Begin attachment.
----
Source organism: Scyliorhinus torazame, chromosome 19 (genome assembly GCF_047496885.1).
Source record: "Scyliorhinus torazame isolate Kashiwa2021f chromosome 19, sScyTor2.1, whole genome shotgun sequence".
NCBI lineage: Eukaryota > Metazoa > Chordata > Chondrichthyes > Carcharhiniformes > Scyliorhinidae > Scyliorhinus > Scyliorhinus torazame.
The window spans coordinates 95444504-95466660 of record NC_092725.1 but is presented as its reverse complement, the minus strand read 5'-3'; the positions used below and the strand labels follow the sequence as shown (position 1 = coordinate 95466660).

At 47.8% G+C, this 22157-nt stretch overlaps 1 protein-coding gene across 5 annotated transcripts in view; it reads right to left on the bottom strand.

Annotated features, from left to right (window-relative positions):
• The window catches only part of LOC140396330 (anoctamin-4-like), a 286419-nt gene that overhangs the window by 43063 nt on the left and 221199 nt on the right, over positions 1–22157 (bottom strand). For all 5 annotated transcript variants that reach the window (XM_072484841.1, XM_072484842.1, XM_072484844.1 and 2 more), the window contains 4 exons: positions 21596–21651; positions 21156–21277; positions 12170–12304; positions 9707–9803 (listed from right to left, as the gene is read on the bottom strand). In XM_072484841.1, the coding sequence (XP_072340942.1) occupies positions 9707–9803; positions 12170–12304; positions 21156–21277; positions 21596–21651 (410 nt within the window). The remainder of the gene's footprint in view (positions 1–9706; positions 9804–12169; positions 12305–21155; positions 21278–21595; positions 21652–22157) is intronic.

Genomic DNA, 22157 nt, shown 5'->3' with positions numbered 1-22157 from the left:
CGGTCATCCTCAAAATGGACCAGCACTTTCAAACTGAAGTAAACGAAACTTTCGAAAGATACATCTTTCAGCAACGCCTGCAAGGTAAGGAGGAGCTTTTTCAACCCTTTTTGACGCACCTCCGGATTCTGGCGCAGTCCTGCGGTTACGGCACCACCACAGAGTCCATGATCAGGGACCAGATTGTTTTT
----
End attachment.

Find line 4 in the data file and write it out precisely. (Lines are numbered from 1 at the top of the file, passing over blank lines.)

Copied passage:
The window spans coordinates 95444504-95466660 of record NC_092725.1 but is presented as its reverse complement, the minus strand read 5'-3'; the positions used below and the strand labels follow the sequence as shown (position 1 = coordinate 95466660).